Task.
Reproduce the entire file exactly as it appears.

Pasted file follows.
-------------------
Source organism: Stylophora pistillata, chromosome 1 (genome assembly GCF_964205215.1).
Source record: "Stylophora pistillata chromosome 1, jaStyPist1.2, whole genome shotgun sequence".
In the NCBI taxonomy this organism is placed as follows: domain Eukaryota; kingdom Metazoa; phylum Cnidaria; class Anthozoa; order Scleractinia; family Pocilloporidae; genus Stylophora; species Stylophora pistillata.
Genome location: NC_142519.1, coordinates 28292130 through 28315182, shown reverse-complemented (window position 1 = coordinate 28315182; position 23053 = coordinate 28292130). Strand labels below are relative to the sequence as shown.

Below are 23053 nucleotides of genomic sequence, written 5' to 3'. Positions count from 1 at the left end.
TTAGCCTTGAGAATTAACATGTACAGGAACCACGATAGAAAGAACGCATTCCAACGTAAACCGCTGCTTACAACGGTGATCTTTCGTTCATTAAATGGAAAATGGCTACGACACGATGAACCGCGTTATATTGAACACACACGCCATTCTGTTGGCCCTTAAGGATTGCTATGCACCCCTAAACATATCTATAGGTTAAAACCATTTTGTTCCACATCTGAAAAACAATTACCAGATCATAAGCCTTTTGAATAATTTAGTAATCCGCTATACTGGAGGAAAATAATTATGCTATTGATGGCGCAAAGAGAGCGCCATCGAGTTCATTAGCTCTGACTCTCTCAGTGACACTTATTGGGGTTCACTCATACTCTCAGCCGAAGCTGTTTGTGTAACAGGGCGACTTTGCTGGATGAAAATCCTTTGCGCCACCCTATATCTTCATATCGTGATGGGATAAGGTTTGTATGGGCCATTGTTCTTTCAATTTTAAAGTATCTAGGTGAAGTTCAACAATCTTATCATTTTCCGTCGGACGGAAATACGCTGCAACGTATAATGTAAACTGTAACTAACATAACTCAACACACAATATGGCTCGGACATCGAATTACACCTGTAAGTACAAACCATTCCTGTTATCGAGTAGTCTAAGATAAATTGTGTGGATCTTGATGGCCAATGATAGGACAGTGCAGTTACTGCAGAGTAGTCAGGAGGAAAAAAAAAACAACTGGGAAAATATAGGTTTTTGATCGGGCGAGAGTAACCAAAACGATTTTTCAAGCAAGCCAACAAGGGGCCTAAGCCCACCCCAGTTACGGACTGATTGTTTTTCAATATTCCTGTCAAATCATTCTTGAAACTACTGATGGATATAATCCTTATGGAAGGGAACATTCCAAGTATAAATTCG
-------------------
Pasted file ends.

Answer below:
Source organism: Stylophora pistillata, chromosome 1 (genome assembly GCF_964205215.1).
Source record: "Stylophora pistillata chromosome 1, jaStyPist1.2, whole genome shotgun sequence".
In the NCBI taxonomy this organism is placed as follows: domain Eukaryota; kingdom Metazoa; phylum Cnidaria; class Anthozoa; order Scleractinia; family Pocilloporidae; genus Stylophora; species Stylophora pistillata.
Genome location: NC_142519.1, coordinates 28292130 through 28315182, shown reverse-complemented (window position 1 = coordinate 28315182; position 23053 = coordinate 28292130). Strand labels below are relative to the sequence as shown.

Below are 23053 nucleotides of genomic sequence, written 5' to 3'. Positions count from 1 at the left end.
TTAGCCTTGAGAATTAACATGTACAGGAACCACGATAGAAAGAACGCATTCCAACGTAAACCGCTGCTTACAACGGTGATCTTTCGTTCATTAAATGGAAAATGGCTACGACACGATGAACCGCGTTATATTGAACACACACGCCATTCTGTTGGCCCTTAAGGATTGCTATGCACCCCTAAACATATCTATAGGTTAAAACCATTTTGTTCCACATCTGAAAAACAATTACCAGATCATAAGCCTTTTGAATAATTTAGTAATCCGCTATACTGGAGGAAAATAATTATGCTATTGATGGCGCAAAGAGAGCGCCATCGAGTTCATTAGCTCTGACTCTCTCAGTGACACTTATTGGGGTTCACTCATACTCTCAGCCGAAGCTGTTTGTGTAACAGGGCGACTTTGCTGGATGAAAATCCTTTGCGCCACCCTATATCTTCATATCGTGATGGGATAAGGTTTGTATGGGCCATTGTTCTTTCAATTTTAAAGTATCTAGGTGAAGTTCAACAATCTTATCATTTTCCGTCGGACGGAAATACGCTGCAACGTATAATGTAAACTGTAACTAACATAACTCAACACACAATATGGCTCGGACATCGAATTACACCTGTAAGTACAAACCATTCCTGTTATCGAGTAGTCTAAGATAAATTGTGTGGATCTTGATGGCCAATGATAGGACAGTGCAGTTACTGCAGAGTAGTCAGGAGGAAAAAAAAAACAACTGGGAAAATATAGGTTTTTGATCGGGCGAGAGTAACCAAAACGATTTTTCAAGCAAGCCAACAAGGGGCCTAAGCCCACCCCAGTTACGGACTGATTGTTTTTCAATATTCCTGTCAAATCATTCTTGAAACTACTGATGGATATAATCCTTATGGAAGGGAACATTCCAAGTATAAATTCG